Reed Smith Client Alerts

In a decision that potentially has serious implications for mortgage financing transactions in Illinois, the Bankruptcy Court for the Central District of Illinois recently held that a mortgage is avoidable in bankruptcy if it fails to include the maturity date and the interest rate of the underlying debt within the mortgage document as recorded. In re Crane, Case No. 11-90592, U.S. Dist. Ct. C.D. Ill., February 29, 2012; Supplemental Opinion and Order, April 5, 2012. The court found that the failure to include the maturity date and the interest rate in the mortgage violated the express requirements of Illinois conveyancing statutes, and thus did not provide the constructive notice to the trustee necessary to prevent the avoidance.

The facts of the case are simple and undisputed. The Debtors, Gary and Marsa Crane, filed for relief under chapter 7 of the Bankruptcy Code, and a trustee was appointed. The Gifford State Bank claimed a mortgage lien on various parcels of real estate owned by the Debtors. In an adversary proceeding, the trustee claimed that the mortgages were defective and subject to avoidance pursuant to 11 U.S.C. § 544, because both mortgages failed to state the interest rate and the maturity date thereof, in violation of the Illinois conveyancing statutes, specifically 765 ILCS Sec. 5/11. This failure to comply with Illinois statutes, argued the trustee, meant that the mortgages did not give constructive notice to subsequent bona fide purchasers, and that the trustee had the power to avoid the mortgages per 11 U.S.C. § 544(a)(3).

In a succinct opinion and order, United States Bankruptcy Judge Gerald D. Fines ruled in favor of the trustee, and ordered that the mortgage lien of the Gifford State Bank was avoided as to the subject real estate. The court relied on an interpretation of section 11 of the Illinois Conveyances Act (as set out in relevant part below), which dictates strict conformity with the statutory form for the mortgage to have the effect of providing constructive notice to bona fide third-party purchasers (and trustees in bankruptcy). The relevant statutes states:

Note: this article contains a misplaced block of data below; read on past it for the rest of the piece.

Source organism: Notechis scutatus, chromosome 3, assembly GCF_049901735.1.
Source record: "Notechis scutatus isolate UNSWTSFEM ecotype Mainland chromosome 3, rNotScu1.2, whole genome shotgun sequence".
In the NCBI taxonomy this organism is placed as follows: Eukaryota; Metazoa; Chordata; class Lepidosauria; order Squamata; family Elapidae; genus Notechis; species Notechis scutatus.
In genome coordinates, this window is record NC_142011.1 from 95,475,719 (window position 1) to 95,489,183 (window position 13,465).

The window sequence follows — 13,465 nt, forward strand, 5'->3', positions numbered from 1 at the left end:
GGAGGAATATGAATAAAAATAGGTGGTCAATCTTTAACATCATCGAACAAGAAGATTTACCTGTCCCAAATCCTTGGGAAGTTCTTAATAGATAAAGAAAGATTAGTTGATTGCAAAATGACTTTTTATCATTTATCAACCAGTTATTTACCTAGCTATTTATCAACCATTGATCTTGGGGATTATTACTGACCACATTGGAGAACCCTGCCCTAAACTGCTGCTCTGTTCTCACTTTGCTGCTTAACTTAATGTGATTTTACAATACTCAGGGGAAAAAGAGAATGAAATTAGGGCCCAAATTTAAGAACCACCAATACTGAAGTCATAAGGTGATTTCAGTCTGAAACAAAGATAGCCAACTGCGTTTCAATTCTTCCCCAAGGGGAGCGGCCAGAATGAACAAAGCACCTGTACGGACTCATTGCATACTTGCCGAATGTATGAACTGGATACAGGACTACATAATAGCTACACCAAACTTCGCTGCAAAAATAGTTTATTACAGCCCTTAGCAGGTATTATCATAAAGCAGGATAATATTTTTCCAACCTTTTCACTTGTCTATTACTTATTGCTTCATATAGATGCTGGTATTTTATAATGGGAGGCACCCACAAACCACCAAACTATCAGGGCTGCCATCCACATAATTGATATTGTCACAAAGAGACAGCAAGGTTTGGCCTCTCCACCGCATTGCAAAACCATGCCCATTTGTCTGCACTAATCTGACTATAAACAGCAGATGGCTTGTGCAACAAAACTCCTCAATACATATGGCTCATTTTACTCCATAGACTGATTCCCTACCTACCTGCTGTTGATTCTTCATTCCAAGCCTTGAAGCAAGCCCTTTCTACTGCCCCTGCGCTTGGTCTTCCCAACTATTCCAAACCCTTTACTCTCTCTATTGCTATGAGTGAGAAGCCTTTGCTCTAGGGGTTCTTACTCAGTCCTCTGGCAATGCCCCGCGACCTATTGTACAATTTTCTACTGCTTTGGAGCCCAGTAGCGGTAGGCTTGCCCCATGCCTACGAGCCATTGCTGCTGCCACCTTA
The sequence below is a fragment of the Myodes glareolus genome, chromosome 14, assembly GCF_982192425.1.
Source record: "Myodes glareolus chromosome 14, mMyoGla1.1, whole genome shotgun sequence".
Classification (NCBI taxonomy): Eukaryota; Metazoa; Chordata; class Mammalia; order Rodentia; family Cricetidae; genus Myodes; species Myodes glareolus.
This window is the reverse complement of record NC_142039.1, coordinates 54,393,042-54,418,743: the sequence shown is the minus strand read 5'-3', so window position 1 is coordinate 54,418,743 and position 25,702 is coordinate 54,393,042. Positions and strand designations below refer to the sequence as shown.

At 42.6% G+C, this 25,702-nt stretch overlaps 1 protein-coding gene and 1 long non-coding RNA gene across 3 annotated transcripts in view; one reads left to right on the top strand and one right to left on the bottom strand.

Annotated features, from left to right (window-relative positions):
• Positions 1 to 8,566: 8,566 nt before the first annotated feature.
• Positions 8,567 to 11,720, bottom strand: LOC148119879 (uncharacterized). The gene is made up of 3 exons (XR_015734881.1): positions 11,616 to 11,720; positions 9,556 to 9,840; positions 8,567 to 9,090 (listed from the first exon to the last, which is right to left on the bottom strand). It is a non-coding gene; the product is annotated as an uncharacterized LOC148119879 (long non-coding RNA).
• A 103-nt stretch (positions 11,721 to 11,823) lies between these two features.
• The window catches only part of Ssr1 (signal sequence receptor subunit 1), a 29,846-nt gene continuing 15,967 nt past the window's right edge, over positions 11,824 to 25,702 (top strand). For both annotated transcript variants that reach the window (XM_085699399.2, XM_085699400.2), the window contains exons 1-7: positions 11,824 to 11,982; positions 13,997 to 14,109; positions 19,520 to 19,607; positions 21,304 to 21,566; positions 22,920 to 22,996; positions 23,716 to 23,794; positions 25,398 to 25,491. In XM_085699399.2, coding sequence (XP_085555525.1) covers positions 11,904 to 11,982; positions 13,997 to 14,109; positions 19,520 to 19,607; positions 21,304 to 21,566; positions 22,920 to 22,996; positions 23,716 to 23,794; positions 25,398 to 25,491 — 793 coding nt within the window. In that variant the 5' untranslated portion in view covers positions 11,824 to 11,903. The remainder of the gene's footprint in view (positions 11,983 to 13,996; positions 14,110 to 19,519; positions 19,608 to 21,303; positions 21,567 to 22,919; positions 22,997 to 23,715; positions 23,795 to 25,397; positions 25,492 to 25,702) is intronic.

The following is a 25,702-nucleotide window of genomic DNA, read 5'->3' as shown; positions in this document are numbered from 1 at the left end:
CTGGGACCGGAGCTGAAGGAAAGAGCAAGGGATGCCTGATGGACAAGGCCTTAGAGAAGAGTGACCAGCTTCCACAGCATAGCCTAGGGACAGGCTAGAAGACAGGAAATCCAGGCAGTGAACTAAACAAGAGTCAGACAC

“Sec. 11. Mortgages of lands may be substantially in the following form:

The Mortgagor (here insert name or names), mortgages and warrants to (here insert name or names of mortgagee or mortgagees), to secure the payment of (here recite the nature and amount of indebtedness, showing when due and the rate of interest, and whether secured by note or otherwise), the following described real estate (here insert description thereof), situated in the County of ...., in the State of Illinois. Dated (insert date). (signature of mortgagor or mortgagors)…” Emphasis supplied. 765 ILCS 5/11.

In this regard, the court relied on the earlier decision of In re Berg, 387 B.R. 524 (Bankr. N.D. Ill. 2008), where a trustee in a chapter 7 proceeding was also able to avoid a mortgage because of the mortgage’s failure to comply with the requirements of the same section 11. In Berg, the court relied upon 19th-century precedent, particularly Bullock v. Battenhousen, 108 Ill. 28 (1883), to construe the Illinois statutory mortgage requirements strictly, reasoning that disclosing the underlying detail as to the indebtedness on the record serves to lessen possible prejudice to subsequent purchasers or creditors because of possible “secret conspiracies” between mortgagor and mortgagee as to the nature and extent of the indebtedness.

This decision is alarming because its strict reading of the statute, and harsh result for the mortgagor, is inconsistent with modern mortgage finance practices, including the common use of the incorporation by reference of promissory notes, as opposed to setting out the detailed terms of the note, including interest rate and maturity date, which this decision would appear to require in each instance. The statutory language states only that mortgages “may be substantially in the following form,” which suggests a flexibility and a practicality not recognized in the court’s decision and reasoning.

This may not be the last word on the subject, however, as an appeal of this decision has been filed, and legislation has been introduced at the state level to supersede its effect, presumably by amending the Conveyances Act appropriately. We will continue to monitor the status of this case as it is addressed by the higher courts and/or the state legislature.

Practice Tip: Unless and until the Crane decision is overruled by the higher courts or through legislation, mortgages secured by real estate located in Illinois should include the interest rate and maturity date on the mortgage document as recorded, and otherwise fully comply with section 11 of the Illinois Conveyances Act, to prevent an avoidance in bankruptcy.


Client Alert 2012-110